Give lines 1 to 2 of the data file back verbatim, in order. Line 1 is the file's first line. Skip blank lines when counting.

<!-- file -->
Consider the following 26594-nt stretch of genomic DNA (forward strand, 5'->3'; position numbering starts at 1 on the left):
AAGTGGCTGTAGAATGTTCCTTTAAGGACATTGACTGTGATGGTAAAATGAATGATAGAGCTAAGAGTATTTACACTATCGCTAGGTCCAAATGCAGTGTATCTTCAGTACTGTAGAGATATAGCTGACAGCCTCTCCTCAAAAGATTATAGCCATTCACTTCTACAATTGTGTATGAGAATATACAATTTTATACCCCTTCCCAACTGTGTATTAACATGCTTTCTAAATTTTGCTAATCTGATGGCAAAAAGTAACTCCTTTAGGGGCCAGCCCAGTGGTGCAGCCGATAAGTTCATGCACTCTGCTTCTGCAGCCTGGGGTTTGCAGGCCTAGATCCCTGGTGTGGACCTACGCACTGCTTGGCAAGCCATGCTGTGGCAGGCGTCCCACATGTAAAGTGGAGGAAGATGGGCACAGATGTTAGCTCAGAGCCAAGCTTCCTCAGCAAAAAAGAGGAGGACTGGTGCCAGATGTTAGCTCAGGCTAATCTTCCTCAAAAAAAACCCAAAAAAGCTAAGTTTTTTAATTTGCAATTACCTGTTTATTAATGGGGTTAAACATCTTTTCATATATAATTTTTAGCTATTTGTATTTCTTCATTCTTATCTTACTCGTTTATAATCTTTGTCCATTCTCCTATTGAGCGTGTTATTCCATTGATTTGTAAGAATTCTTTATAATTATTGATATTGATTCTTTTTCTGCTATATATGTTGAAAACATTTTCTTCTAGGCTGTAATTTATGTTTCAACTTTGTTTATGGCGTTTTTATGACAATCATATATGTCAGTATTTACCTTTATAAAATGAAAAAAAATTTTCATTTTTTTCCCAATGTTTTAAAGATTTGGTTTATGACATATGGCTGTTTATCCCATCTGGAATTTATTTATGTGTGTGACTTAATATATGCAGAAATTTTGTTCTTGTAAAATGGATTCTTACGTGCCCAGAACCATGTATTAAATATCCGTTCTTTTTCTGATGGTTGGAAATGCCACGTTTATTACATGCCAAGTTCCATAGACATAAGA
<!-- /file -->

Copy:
Consider the following 26594-nt stretch of genomic DNA (forward strand, 5'->3'; position numbering starts at 1 on the left):
AAGTGGCTGTAGAATGTTCCTTTAAGGACATTGACTGTGATGGTAAAATGAATGATAGAGCTAAGAGTATTTACACTATCGCTAGGTCCAAATGCAGTGTATCTTCAGTACTGTAGAGATATAGCTGACAGCCTCTCCTCAAAAGATTATAGCCATTCACTTCTACAATTGTGTATGAGAATATACAATTTTATACCCCTTCCCAACTGTGTATTAACATGCTTTCTAAATTTTGCTAATCTGATGGCAAAAAGTAACTCCTTTAGGGGCCAGCCCAGTGGTGCAGCCGATAAGTTCATGCACTCTGCTTCTGCAGCCTGGGGTTTGCAGGCCTAGATCCCTGGTGTGGACCTACGCACTGCTTGGCAAGCCATGCTGTGGCAGGCGTCCCACATGTAAAGTGGAGGAAGATGGGCACAGATGTTAGCTCAGAGCCAAGCTTCCTCAGCAAAAAAGAGGAGGACTGGTGCCAGATGTTAGCTCAGGCTAATCTTCCTCAAAAAAAACCCAAAAAAGCTAAGTTTTTTAATTTGCAATTACCTGTTTATTAATGGGGTTAAACATCTTTTCATATATAATTTTTAGCTATTTGTATTTCTTCATTCTTATCTTACTCGTTTATAATCTTTGTCCATTCTCCTATTGAGCGTGTTATTCCATTGATTTGTAAGAATTCTTTATAATTATTGATATTGATTCTTTTTCTGCTATATATGTTGAAAACATTTTCTTCTAGGCTGTAATTTATGTTTCAACTTTGTTTATGGCGTTTTTATGACAATCATATATGTCAGTATTTACCTTTATAAAATGAAAAAAAATTTTCATTTTTTTCCCAATGTTTTAAAGATTTGGTTTATGACATATGGCTGTTTATCCCATCTGGAATTTATTTATGTGTGTGACTTAATATATGCAGAAATTTTGTTCTTGTAAAATGGATTCTTACGTGCCCAGAACCATGTATTAAATATCCGTTCTTTTTCTGATGGTTGGAAATGCCACGTTTATTACATGCCAAGTTCCATAGACATAAGA